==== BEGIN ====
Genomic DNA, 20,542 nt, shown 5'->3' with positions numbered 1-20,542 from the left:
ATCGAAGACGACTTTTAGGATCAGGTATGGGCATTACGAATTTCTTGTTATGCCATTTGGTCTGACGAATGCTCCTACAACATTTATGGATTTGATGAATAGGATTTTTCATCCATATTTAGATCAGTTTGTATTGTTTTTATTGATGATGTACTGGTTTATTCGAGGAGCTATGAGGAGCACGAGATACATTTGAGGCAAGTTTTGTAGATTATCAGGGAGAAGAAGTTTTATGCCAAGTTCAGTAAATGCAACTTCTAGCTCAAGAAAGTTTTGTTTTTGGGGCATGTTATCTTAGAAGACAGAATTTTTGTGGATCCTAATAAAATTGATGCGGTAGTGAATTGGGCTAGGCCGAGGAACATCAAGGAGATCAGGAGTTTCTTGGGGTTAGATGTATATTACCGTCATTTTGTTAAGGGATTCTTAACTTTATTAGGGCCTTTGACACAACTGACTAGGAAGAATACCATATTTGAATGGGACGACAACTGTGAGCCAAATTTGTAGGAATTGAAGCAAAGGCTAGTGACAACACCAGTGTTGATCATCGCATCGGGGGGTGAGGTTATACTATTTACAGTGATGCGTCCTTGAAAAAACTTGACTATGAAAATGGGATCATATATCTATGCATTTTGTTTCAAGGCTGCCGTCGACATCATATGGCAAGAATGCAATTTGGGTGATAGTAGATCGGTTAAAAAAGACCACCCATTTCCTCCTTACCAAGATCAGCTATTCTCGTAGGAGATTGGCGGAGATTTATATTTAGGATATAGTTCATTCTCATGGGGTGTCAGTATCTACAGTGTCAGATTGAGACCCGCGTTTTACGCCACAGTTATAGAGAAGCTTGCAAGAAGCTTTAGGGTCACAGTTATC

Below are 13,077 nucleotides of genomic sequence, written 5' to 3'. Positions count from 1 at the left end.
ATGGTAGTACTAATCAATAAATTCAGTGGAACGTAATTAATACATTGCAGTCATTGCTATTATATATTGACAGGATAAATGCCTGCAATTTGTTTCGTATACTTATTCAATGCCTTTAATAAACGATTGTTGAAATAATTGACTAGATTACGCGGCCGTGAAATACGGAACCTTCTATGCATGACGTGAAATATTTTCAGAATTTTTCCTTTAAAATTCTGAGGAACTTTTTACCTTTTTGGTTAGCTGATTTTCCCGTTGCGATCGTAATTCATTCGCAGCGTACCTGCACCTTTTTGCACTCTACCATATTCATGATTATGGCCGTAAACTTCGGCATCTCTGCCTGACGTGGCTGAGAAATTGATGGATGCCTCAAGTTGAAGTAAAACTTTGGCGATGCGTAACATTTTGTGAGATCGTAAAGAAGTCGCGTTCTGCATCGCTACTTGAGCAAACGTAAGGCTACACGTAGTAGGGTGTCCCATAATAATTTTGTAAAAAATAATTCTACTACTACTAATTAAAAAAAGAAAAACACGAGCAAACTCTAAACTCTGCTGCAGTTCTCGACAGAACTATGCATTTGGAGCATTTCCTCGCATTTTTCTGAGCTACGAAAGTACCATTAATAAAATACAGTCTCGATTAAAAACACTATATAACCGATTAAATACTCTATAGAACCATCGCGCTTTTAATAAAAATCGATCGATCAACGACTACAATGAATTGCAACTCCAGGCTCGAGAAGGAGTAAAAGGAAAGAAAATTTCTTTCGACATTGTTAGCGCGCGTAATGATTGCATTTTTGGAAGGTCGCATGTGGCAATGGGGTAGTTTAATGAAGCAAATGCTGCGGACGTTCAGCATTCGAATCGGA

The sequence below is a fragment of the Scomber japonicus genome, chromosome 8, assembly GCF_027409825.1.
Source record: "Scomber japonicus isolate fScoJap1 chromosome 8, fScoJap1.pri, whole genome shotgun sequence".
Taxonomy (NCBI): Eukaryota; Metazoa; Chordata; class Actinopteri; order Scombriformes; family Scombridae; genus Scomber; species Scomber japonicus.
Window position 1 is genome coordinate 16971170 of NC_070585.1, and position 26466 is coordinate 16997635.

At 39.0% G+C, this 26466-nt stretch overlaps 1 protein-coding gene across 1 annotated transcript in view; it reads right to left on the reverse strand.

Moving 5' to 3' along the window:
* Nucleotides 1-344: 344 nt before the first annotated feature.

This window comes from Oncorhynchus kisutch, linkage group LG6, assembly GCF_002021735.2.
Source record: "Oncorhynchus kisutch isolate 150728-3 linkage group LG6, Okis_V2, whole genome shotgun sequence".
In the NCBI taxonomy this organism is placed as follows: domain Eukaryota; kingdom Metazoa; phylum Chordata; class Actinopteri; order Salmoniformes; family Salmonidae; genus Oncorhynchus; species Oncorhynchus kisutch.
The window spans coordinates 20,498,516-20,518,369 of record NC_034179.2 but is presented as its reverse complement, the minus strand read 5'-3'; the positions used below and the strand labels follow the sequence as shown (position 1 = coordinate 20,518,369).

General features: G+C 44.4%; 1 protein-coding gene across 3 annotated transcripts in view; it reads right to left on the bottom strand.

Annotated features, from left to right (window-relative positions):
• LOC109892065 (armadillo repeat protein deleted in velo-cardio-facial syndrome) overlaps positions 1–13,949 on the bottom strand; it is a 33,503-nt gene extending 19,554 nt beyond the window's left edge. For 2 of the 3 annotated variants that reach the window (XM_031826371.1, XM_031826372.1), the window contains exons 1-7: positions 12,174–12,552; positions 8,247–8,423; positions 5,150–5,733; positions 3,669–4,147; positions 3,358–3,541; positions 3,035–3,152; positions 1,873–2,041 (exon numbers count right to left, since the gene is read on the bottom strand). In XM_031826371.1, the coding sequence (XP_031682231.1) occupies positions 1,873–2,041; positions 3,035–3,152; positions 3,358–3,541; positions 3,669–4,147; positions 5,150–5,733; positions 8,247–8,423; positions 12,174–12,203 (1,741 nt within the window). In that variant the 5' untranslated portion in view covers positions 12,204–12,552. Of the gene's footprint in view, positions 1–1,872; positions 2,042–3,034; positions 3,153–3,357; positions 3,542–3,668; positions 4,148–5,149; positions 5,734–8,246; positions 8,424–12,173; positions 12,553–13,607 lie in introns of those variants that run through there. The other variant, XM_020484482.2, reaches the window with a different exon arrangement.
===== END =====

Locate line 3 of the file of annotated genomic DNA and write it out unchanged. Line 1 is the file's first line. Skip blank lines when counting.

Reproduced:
Below are 13,077 nucleotides of genomic sequence, written 5' to 3'. Positions count from 1 at the left end.